Election Day: Save the planet and shut up those bleating Trump supporters

Even 5,000 miles away, I couldn’t take four more years of this. USA Today photo

During this pandemic, every little tweak in my health makes me wonder. Is this morning fatigue the first sign of Covid-19? No. People with Covid can barely walk to the bathroom and need a three-hour nap to recover. Is that lightheadedness a Covid fever? Nope. My temperature at the gym never went over 36.6 (97.9). 

But then last Tuesday I worried. Three straight days of headaches led me to my pharmacy and a check of my blood pressure. I popped a 143/100. That’s odd. I’m retired in Rome and my only stress is getting enough foam in my cappuccino every morning. I’m normally at the tranquillo rate of around 110/70. Tuesday, however, I seriously wondered if Covid’s long tentacles had grabbed me. The pharmacist asked me what could’ve caused it. No, I hadn’t been in a big crowd. I hadn’t gone without a mask. No death in the family. However, I know what I did do that day.

I wrote about Donald Trump.

The Trump effect

I’m getting dangerously worked up over an election in a country where I haven’t lived in nearly seven years and ever want to again. This is the effect of a president so corrupt, so evil, so repulsive — and the cult that follows him — that even 5,000 miles away my blood burns like the forest fires he blames on mismanagement.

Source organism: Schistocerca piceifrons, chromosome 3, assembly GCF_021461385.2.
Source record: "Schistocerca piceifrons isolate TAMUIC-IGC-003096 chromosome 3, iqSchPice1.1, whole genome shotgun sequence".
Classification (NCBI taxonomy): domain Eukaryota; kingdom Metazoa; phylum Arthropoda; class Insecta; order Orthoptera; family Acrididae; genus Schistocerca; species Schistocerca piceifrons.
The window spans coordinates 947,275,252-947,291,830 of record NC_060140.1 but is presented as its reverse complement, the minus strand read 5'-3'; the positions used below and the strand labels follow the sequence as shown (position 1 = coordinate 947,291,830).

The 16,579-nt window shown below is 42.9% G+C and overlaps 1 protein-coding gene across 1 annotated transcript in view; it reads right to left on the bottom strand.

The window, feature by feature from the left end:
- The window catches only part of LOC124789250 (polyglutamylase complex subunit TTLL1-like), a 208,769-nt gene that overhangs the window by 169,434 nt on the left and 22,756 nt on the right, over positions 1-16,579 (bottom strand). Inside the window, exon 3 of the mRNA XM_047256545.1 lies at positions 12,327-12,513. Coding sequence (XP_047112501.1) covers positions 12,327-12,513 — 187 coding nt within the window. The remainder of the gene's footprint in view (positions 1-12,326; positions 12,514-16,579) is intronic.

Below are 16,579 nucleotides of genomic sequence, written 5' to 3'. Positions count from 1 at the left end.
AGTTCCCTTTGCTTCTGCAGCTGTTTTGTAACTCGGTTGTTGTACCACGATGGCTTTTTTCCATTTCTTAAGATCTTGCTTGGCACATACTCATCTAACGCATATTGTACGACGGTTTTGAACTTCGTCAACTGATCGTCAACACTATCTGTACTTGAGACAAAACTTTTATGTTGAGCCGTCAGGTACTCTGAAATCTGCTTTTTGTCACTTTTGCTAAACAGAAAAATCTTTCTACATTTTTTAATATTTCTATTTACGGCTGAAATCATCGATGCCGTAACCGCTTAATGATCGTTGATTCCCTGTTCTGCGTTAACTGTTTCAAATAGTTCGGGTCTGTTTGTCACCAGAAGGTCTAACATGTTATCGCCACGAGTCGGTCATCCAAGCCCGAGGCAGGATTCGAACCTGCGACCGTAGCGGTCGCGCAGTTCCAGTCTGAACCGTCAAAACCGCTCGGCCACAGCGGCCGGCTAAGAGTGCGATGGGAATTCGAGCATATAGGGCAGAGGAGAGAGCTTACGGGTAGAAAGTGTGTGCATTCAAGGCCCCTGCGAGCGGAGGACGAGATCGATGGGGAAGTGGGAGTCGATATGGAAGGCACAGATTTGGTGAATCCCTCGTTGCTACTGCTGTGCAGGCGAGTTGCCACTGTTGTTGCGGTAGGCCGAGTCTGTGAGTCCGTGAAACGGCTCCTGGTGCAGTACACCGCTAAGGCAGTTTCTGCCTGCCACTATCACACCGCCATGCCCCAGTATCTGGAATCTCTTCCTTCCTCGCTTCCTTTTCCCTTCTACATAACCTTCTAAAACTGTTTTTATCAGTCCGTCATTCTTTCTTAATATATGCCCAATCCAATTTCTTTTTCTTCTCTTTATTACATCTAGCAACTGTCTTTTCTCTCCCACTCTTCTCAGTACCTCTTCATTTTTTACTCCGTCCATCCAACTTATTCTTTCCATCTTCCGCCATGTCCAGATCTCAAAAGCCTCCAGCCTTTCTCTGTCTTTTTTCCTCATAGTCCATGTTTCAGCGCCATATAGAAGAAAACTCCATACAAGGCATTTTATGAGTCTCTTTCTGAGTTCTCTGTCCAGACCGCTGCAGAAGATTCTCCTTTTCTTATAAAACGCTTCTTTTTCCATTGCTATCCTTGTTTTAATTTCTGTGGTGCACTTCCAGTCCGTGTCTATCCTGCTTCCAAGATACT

Stressing from another country is not easy. As I wrote last Tuesday, we American expats are lucky these days. We are above the fray. We don’t live in the most Covid-ravaged country in the world. We don’t meet brain-dead Trumpeteers more interested in image than substance, not to mention equal rights and democracy. 

We have wonderful lives over here. Saturday I got away from it all with a lovely five-mile walk along Appia Antica, the original road the Ancient Roman armies used to take them to the Adriatic Sea. It was 70 degrees. The sun shined. It wasn’t crowded and those who did walk and cycle along the 2,300-year-old stone road lined with Mediterranean pine trees all wore masks. My girlfriend and I had luscious cannelloni and a half bottle of red wine at an outdoor cafe on the road, one of the prettiest in Europe.

Sunday, with Italy’s restaurants all closing at 6 p.m. every day, Marina and I had lunch outside at Raf, a modern, hip restaurant near the Vatican. My tagliatelle and smoked salmon in sesame seeds made me swoon like Meg Ryan in “Harry Met Sally.” 

Cautiously confident

But Election Day in the U.S. is today and stress is building again. Marina has soldered closed the doors leading to my fifth-floor balcony in case Trump wins. I remain cautiously confident. I think Joe Biden will beat Trump into orange Tang but my worries go beyond that. What loopholes will Trump and his evangelical-leaning Supreme Court find to overturn the results? Will we win enough state senatorial races to flip the Senate?

And how many innocent people will get shot today as their Dear Leader’s loss becomes more inevitable and his call to “Stand back and stand by” is amplified?